As previously announced and agreed by the government, there will be a second call under the program in 2023. The scope and scale of the second call is currently under review.

The funding follows the Program’s commitment to the government to ‘support a North/South agenda for research and innovation’.

The research program will support research that will benefit the island of Ireland economically and socially. The key principles of the program are:

Strengthen research, innovation, development and collaboration between individuals and higher education institutions by rewarding innovation and excellence, thereby strengthening the higher education sector, North and South.

Improve the research, teaching and learning continuum as well as the skills, quality and relevance of graduate outcomes.

Promote networks of excellence and major partnerships for research, innovation and development.

Contribute to the development of policies relevant to the Shared Island initiative and benefiting businesses and communities, North and South.

Contribute to capacity building, creation of innovation places/districts.

The program is managed by the Higher Education Authority on behalf of the Department of Higher and Higher Education, Research, Innovation and Science.

Students at the Trinity Biomedical Sciences Institute in Pearse Street, Dublin, watch Taoiseach Micheál Martin make his announcement. Photography: Alan Betson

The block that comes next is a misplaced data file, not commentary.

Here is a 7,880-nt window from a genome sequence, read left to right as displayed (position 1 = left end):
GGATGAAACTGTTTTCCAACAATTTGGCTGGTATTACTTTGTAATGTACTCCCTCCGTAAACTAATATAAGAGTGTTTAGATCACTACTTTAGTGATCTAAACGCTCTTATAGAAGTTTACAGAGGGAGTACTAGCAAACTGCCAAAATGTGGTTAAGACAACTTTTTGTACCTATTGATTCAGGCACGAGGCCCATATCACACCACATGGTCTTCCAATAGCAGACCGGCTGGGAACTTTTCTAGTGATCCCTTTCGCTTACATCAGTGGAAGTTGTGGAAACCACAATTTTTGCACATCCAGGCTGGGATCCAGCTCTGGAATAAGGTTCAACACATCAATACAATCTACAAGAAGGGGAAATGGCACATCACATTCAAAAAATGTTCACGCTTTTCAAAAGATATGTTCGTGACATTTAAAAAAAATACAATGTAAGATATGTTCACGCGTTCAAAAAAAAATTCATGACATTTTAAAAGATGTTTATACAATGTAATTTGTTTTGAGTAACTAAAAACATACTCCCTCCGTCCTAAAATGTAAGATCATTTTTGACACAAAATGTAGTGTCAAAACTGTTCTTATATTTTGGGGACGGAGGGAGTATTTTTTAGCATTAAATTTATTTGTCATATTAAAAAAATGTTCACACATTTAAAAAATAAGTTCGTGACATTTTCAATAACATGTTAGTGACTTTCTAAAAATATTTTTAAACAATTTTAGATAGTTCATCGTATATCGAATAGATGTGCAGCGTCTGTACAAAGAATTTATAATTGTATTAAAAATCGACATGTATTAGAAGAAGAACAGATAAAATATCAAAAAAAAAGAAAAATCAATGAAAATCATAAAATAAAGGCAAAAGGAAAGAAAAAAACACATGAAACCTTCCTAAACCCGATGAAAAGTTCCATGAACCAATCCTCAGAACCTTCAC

From cancer to crime: new cross-border research projects

Precision medicine against cancer The All-Island Cancer Research Institute is a collaboration between University College Dublin and Queen’s University Belfast. The project brings together 10 academic institutions and their associated teaching hospitals across the island of Ireland to examine the field of precision cancer medicine.

Liquid biopsies The All-Ireland Cancer Liquid Biopsies Consortium is a collaboration between Trinity College Dublin and Queen’s University Belfast which aims to provide consistent leadership, ideas, new approaches, excellence in research, training and l collective education and on the individual components of liquid biopsies, food resume education on both sides of the border.

Sustainable innovation The Atlantic Innovation Corridor is a collaboration between the National University of Ireland, Galway and the University of Ulster that will address how the region can foster sustainable innovation. Other partners in this project include the Galway Mayo Institute of Technology and the University of Limerick.

Juvenile crime Stable Lives Safer Streets is a collaboration between the University of Limerick and Queen’s University Belfast looking at youth justice, community and youth work, trauma studies and community safety.

Antibiotic resistant bacteria The All-island Vaccine Research and Training Alliance – a collaboration between University College Dublin and Queen’s University Belfast – will look at the rise in antibiotic-resistant bacteria.

Gambling “Fair play?” is a collaboration between Maynooth University and Ulster University to assess young people’s exposure to gambling marketing through sport on the island of Ireland.